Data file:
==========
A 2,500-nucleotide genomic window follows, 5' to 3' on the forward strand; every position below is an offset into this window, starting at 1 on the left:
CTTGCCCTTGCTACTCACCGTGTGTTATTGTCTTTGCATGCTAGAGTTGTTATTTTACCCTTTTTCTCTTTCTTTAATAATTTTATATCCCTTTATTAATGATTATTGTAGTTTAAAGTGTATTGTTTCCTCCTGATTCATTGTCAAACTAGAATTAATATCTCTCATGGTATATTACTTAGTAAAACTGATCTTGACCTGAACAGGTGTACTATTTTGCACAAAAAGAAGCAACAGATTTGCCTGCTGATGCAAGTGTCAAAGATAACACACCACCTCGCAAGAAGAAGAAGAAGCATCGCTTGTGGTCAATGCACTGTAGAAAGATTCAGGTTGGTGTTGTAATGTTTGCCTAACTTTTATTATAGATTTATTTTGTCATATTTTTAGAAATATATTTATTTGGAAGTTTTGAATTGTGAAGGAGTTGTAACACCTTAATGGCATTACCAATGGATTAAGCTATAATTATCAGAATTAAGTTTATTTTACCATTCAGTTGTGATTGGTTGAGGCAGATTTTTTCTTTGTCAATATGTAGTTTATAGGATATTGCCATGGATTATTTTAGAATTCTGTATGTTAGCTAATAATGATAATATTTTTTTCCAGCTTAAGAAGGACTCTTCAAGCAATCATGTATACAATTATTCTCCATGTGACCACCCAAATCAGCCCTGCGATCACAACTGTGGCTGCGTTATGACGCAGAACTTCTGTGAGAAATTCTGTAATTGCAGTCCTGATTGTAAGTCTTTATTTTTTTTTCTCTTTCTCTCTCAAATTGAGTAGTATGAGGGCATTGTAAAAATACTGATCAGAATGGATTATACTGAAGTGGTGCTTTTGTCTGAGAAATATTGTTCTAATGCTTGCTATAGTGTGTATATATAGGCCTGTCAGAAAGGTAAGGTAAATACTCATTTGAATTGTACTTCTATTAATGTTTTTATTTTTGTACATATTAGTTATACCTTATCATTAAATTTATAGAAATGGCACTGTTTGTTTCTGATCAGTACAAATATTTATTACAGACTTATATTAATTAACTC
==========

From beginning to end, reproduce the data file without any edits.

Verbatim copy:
A 2,500-nucleotide genomic window follows, 5' to 3' on the forward strand; every position below is an offset into this window, starting at 1 on the left:
CTTGCCCTTGCTACTCACCGTGTGTTATTGTCTTTGCATGCTAGAGTTGTTATTTTACCCTTTTTCTCTTTCTTTAATAATTTTATATCCCTTTATTAATGATTATTGTAGTTTAAAGTGTATTGTTTCCTCCTGATTCATTGTCAAACTAGAATTAATATCTCTCATGGTATATTACTTAGTAAAACTGATCTTGACCTGAACAGGTGTACTATTTTGCACAAAAAGAAGCAACAGATTTGCCTGCTGATGCAAGTGTCAAAGATAACACACCACCTCGCAAGAAGAAGAAGAAGCATCGCTTGTGGTCAATGCACTGTAGAAAGATTCAGGTTGGTGTTGTAATGTTTGCCTAACTTTTATTATAGATTTATTTTGTCATATTTTTAGAAATATATTTATTTGGAAGTTTTGAATTGTGAAGGAGTTGTAACACCTTAATGGCATTACCAATGGATTAAGCTATAATTATCAGAATTAAGTTTATTTTACCATTCAGTTGTGATTGGTTGAGGCAGATTTTTTCTTTGTCAATATGTAGTTTATAGGATATTGCCATGGATTATTTTAGAATTCTGTATGTTAGCTAATAATGATAATATTTTTTTCCAGCTTAAGAAGGACTCTTCAAGCAATCATGTATACAATTATTCTCCATGTGACCACCCAAATCAGCCCTGCGATCACAACTGTGGCTGCGTTATGACGCAGAACTTCTGTGAGAAATTCTGTAATTGCAGTCCTGATTGTAAGTCTTTATTTTTTTTTCTCTTTCTCTCTCAAATTGAGTAGTATGAGGGCATTGTAAAAATACTGATCAGAATGGATTATACTGAAGTGGTGCTTTTGTCTGAGAAATATTGTTCTAATGCTTGCTATAGTGTGTATATATAGGCCTGTCAGAAAGGTAAGGTAAATACTCATTTGAATTGTACTTCTATTAATGTTTTTATTTTTGTACATATTAGTTATACCTTATCATTAAATTTATAGAAATGGCACTGTTTGTTTCTGATCAGTACAAATATTTATTACAGACTTATATTAATTAACTC